Nerval's Lobster writes "Apple's Nevada data center has been in the works for quite some time: a 2,200-acre plot outside of Reno will host a 90,000-square-foot datacenter that, in turn, will support the tech giant's cloud services. Apple will reportedly spend $1 billion over the next decade on the facilities, in return for significant tax abatements at the city, county and state levels. It will also fund and build a 137-acre solar farm, managed in conjunction with NV Energy, to power the datacenter (it will generate approximately 43.5 million kilowatt hours of electricity). The Reno datacenter will be the third Apple cloud facility in the U.S. that is powered largely or entirely by solar power. Sixty percent of the power for Apple's North Carolina datacenter comes from an existing solar-power farm near the facility; an Apple datacenter in Oregon uses solar power for part of its power load, but also uses power from wind and hydroelectric sources."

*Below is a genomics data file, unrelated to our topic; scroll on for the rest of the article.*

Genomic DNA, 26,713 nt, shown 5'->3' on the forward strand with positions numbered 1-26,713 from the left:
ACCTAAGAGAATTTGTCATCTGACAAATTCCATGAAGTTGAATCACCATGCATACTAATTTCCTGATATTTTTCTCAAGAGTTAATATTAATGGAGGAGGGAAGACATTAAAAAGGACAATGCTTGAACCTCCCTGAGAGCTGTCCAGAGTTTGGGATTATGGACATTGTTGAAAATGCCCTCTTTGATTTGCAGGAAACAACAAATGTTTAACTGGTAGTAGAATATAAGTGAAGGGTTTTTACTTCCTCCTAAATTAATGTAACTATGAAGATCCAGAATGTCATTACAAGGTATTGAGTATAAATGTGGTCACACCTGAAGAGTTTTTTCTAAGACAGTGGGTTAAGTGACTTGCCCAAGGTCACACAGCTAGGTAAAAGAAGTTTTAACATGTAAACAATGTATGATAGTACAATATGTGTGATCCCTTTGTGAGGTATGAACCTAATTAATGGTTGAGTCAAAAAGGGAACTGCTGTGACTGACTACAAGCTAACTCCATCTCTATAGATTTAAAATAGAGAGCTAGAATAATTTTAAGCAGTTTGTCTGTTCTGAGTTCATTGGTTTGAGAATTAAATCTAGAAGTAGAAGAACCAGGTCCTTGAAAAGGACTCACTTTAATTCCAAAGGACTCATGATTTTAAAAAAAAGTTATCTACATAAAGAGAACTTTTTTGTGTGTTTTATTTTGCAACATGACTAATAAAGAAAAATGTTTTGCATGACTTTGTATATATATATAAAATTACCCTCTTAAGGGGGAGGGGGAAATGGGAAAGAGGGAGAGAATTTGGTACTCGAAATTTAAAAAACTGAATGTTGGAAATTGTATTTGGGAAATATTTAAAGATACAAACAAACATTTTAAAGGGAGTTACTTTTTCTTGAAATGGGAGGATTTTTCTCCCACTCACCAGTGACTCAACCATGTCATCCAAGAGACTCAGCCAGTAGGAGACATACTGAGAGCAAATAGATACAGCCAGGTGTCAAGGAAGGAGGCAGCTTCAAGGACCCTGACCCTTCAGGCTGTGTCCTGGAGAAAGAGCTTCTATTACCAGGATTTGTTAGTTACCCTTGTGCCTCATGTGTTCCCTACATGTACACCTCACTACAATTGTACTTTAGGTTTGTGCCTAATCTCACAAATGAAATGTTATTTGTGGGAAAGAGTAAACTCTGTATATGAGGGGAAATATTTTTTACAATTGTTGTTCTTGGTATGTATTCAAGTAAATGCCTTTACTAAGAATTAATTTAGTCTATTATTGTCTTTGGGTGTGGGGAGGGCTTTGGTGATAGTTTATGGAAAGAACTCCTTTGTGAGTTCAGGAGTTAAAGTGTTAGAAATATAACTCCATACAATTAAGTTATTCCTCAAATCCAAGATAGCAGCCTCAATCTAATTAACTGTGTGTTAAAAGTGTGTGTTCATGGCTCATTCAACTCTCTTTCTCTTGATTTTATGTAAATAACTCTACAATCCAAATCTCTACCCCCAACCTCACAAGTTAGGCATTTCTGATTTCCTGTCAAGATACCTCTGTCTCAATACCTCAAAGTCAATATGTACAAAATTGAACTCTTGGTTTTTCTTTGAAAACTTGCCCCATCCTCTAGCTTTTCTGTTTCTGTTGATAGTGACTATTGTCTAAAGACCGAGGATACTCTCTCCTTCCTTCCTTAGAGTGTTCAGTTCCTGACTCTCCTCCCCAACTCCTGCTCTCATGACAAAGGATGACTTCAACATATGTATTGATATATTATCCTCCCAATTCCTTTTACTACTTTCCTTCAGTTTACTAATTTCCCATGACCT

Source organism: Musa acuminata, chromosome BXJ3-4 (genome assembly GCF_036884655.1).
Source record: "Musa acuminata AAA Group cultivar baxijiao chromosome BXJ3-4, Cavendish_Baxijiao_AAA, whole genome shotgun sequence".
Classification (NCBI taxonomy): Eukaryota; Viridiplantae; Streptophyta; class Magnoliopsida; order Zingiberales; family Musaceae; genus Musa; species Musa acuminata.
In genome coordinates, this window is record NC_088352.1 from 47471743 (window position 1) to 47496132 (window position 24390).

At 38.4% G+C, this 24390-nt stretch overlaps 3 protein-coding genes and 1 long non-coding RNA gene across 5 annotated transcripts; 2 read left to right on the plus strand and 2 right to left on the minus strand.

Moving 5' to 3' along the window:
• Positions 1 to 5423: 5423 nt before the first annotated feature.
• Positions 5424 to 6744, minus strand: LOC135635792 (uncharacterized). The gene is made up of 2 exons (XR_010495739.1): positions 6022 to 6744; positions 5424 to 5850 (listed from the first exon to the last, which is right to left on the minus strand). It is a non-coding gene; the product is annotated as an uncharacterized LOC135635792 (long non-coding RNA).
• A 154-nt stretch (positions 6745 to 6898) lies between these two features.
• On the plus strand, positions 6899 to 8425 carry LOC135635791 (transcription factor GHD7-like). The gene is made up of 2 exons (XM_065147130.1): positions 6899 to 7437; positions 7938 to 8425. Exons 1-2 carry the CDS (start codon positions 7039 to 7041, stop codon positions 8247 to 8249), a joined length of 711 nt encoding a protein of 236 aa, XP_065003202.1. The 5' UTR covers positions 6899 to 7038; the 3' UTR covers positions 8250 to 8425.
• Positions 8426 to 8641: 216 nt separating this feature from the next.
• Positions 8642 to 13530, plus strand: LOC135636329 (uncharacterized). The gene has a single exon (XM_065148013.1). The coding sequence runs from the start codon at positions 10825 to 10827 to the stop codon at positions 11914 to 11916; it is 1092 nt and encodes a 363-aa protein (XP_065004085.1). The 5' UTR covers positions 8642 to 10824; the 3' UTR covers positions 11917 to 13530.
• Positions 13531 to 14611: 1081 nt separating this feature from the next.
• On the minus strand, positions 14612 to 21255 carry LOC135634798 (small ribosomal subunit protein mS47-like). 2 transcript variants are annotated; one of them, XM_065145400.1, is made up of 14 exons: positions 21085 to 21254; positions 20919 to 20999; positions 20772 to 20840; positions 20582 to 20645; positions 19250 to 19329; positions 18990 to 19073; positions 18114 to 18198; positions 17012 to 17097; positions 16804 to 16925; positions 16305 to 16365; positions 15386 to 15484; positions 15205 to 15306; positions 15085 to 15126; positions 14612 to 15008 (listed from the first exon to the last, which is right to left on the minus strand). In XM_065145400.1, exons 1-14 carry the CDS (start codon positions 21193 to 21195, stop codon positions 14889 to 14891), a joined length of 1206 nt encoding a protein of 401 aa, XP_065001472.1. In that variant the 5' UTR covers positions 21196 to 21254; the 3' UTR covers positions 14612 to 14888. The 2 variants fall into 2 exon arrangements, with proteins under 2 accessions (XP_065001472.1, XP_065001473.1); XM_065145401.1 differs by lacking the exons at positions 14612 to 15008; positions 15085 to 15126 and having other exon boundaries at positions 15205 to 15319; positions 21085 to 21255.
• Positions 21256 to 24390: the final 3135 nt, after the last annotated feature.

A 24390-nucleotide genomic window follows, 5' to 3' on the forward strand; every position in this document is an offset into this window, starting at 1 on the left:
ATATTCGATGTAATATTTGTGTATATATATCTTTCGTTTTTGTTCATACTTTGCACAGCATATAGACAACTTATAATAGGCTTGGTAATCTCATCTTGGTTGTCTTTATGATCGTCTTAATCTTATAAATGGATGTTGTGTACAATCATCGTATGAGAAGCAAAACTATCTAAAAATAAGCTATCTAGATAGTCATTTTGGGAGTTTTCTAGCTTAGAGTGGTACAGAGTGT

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holy_calamity writes "U.S. citizens have historically been protected from government surveillance by technical limits, not legal ones, writes independent security researcher Ashkan Soltani at MIT Tech Review. He claims that recent leaks show that technical limits are loosening, fast, with data storage and analysis cheap and large Internet services taking care of data collection for free. 'Spying no longer requires following people or planting bugs, but rather filling out forms to demand access to an existing trove of information,' writes Soltani."